Cuba’s Performance in Disaster Prevention Highlighted at UN
- Submitted by: manso
- 02 / 11 / 2011
Cuba sets all possible measures in the eve of every weather event that might hit the country. Joseph Deiss, president of the United Nations General Assembly highlighted on Wednesday in New York the work carried out by Cuba, Chile and Japan in the prevention of natural disasters.
The top authority of the UN emphasized that it’s encouraging to see how some countries assume that task and show that these events not necessarily have to become disasters, the Prensa Latina news agency reported.
While referring to the increase in the frequency and intensity of these events –causing the loss of human lives and damage-, Deiss recalled the earthquake in Haiti and the rains and floods in Pakistan, Brazil and Australia.
He asserted that these catastrophes have a greater impact in developing countries, where infrastructures are weak and the capacity of response is low.
During the plenary meeting, UN Secretary General Ban Ki-moon said that no country or city, rich or poor, is immune to these events, but that the poorest have the greatest challenges at the time of recovering from the social and economic impact of these disasters.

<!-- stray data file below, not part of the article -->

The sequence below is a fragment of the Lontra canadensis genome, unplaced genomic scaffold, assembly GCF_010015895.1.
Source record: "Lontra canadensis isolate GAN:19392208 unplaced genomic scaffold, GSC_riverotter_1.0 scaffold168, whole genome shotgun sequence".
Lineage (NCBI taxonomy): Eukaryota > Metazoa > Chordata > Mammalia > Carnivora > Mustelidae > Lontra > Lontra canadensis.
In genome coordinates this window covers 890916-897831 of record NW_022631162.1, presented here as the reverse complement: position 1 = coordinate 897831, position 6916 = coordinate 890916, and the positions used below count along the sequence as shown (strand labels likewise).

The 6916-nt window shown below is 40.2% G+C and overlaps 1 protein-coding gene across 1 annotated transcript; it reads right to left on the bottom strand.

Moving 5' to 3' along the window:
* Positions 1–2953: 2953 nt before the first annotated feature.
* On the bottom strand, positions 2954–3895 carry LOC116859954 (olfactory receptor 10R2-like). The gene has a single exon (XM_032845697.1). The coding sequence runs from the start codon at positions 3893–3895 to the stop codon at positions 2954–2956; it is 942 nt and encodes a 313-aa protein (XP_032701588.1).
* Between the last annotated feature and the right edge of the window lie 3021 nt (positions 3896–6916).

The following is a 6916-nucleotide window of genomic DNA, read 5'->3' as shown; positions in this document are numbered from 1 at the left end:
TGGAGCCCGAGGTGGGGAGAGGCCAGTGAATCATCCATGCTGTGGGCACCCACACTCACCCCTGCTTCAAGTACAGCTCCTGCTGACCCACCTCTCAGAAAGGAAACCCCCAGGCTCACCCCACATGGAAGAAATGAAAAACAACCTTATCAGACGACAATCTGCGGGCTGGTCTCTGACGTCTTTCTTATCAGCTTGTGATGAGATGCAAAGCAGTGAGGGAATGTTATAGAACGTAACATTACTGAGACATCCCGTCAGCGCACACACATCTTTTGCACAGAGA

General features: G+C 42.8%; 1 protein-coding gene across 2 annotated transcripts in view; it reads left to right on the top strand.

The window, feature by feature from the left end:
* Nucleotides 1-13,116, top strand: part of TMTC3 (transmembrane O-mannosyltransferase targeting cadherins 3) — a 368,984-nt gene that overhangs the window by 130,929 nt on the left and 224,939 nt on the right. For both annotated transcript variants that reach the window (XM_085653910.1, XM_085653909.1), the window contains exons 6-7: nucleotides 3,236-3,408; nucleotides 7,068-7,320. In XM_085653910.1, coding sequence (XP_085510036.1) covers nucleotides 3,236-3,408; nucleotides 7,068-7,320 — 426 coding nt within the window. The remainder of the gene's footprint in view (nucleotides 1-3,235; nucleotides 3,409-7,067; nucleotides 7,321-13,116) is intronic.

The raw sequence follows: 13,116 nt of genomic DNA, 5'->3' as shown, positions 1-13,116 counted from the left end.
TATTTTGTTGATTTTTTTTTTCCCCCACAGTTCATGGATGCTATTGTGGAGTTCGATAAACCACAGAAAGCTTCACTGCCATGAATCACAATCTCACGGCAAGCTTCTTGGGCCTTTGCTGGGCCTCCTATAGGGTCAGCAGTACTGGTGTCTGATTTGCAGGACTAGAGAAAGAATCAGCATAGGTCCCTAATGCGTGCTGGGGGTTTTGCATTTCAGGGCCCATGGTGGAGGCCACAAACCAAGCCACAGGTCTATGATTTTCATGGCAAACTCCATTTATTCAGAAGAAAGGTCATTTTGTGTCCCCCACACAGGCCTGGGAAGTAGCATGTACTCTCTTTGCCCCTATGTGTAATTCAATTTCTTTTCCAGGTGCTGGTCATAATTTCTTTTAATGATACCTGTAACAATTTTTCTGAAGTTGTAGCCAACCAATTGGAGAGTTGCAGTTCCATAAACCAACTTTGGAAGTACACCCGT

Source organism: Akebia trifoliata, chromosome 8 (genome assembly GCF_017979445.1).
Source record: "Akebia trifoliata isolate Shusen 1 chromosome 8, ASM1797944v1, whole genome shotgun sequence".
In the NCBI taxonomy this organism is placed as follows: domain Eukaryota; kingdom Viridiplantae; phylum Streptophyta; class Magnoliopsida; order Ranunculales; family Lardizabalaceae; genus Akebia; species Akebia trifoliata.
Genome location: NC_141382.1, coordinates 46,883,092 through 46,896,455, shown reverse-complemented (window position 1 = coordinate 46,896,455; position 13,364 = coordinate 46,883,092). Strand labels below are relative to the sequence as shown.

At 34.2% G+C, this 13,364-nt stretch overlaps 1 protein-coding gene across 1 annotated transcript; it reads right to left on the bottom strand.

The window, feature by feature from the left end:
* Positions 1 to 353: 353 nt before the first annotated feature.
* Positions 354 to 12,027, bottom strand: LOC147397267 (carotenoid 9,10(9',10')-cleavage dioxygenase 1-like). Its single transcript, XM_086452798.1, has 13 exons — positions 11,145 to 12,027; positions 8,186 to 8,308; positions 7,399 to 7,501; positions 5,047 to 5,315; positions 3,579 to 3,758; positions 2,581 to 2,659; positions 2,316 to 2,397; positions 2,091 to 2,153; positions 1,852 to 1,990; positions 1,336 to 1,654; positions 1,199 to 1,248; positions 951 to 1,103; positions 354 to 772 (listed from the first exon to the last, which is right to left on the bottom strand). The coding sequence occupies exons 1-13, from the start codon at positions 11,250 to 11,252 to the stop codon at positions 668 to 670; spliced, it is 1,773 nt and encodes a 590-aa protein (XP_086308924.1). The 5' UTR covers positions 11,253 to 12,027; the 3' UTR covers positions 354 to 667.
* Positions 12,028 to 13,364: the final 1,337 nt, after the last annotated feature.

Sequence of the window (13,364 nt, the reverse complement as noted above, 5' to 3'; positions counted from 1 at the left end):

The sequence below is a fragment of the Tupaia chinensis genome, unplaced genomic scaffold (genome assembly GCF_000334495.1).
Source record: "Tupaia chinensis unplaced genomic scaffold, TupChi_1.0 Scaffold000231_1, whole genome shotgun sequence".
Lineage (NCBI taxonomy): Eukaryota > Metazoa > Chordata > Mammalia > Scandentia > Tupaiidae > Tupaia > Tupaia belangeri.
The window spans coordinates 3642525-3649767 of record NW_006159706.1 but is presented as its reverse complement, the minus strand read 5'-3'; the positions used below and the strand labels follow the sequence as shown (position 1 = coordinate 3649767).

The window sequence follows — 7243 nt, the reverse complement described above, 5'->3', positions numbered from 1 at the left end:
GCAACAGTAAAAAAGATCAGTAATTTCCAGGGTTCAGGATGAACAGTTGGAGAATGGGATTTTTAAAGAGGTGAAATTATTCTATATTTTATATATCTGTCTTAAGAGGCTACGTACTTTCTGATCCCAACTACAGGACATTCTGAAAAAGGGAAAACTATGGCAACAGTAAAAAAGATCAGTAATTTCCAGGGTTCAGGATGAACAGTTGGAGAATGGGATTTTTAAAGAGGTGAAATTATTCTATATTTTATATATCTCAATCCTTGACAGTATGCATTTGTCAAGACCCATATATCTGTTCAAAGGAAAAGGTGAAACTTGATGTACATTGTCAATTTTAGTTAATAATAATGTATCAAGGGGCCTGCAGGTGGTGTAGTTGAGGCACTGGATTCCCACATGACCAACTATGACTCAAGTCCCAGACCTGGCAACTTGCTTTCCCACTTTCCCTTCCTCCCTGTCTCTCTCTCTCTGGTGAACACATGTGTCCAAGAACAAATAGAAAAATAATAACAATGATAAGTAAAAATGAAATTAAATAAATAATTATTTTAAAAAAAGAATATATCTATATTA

An article published on the www.rebelion.org Web site points out that Cuba, a nation of limited resources and blockaded by the United States for almost 50 years now, has saved many lives during severe natural phenomena, thanks to planned and centralized organization and the participation of the masses.
In September, 2004, the island was hit by Hurricane Ivan, the fifth largest hurricane in the history of the Caribbean. Almost two million people were evacuated –over 15 percent of the country’s population- and nobody died, an operation described by the UN at the time as a “model in disaster prevention.”
During his address, Ki-moon reiterated the importance of learning from cities and countries that have demonstrated how to reduce risks, and also from those less fortunate, the calamities of which have are thought-provoking for mankind.
According to data provided by the UN, there were 370 natural catastrophes in the world in 2010, with more than 300,000 deaths, 200 million victims, and losses of over 110 billion dollars.